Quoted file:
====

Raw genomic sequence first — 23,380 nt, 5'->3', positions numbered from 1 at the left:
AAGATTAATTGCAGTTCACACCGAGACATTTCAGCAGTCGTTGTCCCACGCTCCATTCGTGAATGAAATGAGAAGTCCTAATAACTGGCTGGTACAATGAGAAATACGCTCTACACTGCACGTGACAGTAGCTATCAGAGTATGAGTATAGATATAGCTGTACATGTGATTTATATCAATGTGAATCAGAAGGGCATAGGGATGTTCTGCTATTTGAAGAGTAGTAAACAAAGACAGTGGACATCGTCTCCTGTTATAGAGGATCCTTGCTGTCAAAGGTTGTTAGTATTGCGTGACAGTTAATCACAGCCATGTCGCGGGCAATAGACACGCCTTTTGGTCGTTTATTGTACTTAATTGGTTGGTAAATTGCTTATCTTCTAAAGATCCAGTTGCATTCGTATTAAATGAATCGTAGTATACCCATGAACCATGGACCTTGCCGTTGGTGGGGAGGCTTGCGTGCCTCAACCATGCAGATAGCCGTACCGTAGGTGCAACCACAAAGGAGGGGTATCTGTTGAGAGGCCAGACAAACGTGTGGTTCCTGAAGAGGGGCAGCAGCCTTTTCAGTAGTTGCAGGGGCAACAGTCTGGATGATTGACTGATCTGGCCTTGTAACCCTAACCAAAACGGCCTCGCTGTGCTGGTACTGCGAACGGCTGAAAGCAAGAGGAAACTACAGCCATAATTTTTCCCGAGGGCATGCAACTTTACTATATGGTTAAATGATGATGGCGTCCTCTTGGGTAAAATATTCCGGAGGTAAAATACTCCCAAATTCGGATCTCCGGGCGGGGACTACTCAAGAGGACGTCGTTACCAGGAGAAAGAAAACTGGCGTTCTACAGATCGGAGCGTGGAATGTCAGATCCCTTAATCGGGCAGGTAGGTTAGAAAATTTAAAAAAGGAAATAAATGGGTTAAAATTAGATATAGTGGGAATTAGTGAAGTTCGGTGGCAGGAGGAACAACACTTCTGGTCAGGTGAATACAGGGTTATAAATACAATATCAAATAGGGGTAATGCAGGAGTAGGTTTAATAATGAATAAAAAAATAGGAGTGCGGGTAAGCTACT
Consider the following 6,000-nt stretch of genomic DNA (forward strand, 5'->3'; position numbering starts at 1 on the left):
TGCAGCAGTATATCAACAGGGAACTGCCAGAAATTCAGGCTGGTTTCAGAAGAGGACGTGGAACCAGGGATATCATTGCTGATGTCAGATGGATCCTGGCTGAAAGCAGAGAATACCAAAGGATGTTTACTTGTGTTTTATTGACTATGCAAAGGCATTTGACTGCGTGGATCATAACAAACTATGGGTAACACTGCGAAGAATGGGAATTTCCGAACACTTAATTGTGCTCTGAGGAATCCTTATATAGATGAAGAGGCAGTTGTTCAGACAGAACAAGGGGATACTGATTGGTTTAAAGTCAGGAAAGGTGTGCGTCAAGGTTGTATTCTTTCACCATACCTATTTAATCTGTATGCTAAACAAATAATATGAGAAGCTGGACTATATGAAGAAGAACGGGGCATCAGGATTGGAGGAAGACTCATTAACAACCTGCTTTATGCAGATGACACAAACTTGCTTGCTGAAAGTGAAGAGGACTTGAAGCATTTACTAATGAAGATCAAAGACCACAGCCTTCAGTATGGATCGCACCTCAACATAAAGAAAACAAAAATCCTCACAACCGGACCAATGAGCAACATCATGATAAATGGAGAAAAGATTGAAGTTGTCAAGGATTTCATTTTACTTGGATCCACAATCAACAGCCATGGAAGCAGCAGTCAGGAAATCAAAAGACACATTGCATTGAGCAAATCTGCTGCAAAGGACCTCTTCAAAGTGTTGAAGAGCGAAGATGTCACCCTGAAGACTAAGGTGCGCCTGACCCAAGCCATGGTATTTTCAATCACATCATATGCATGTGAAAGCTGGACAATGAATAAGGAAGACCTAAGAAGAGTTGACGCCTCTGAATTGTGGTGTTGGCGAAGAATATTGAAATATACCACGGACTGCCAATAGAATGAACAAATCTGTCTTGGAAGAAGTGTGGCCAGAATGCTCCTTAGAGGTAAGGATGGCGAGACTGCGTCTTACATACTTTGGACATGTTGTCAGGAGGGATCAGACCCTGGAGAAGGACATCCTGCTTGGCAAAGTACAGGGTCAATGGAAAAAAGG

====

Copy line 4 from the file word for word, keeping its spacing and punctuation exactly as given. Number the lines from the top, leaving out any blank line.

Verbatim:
TGCAGCAGTATATCAACAGGGAACTGCCAGAAATTCAGGCTGGTTTCAGAAGAGGACGTGGAACCAGGGATATCATTGCTGATGTCAGATGGATCCTGGCTGAAAGCAGAGAATACCAAAGGATGTTTACTTGTGTTTTATTGACTATGCAAAGGCATTTGACTGCGTGGATCATAACAAACTATGGGTAACACTGCGAAGAATGGGAATTTCCGAACACTTAATTGTGCTCTGAGGAATCCTTATATAGATGAAGAGGCAGTTGTTCAGACAGAACAAGGGGATACTGATTGGTTTAAAGTCAGGAAAGGTGTGCGTCAAGGTTGTATTCTTTCACCATACCTATTTAATCTGTATGCTAAACAAATAATATGAGAAGCTGGACTATATGAAGAAGAACGGGGCATCAGGATTGGAGGAAGACTCATTAACAACCTGCTTTATGCAGATGACACAAACTTGCTTGCTGAAAGTGAAGAGGACTTGAAGCATTTACTAATGAAGATCAAAGACCACAGCCTTCAGTATGGATCGCACCTCAACATAAAGAAAACAAAAATCCTCACAACCGGACCAATGAGCAACATCATGATAAATGGAGAAAAGATTGAAGTTGTCAAGGATTTCATTTTACTTGGATCCACAATCAACAGCCATGGAAGCAGCAGTCAGGAAATCAAAAGACACATTGCATTGAGCAAATCTGCTGCAAAGGACCTCTTCAAAGTGTTGAAGAGCGAAGATGTCACCCTGAAGACTAAGGTGCGCCTGACCCAAGCCATGGTATTTTCAATCACATCATATGCATGTGAAAGCTGGACAATGAATAAGGAAGACCTAAGAAGAGTTGACGCCTCTGAATTGTGGTGTTGGCGAAGAATATTGAAATATACCACGGACTGCCAATAGAATGAACAAATCTGTCTTGGAAGAAGTGTGGCCAGAATGCTCCTTAGAGGTAAGGATGGCGAGACTGCGTCTTACATACTTTGGACATGTTGTCAGGAGGGATCAGACCCTGGAGAAGGACATCCTGCTTGGCAAAGTACAGGGTCAATGGAAAAAAGG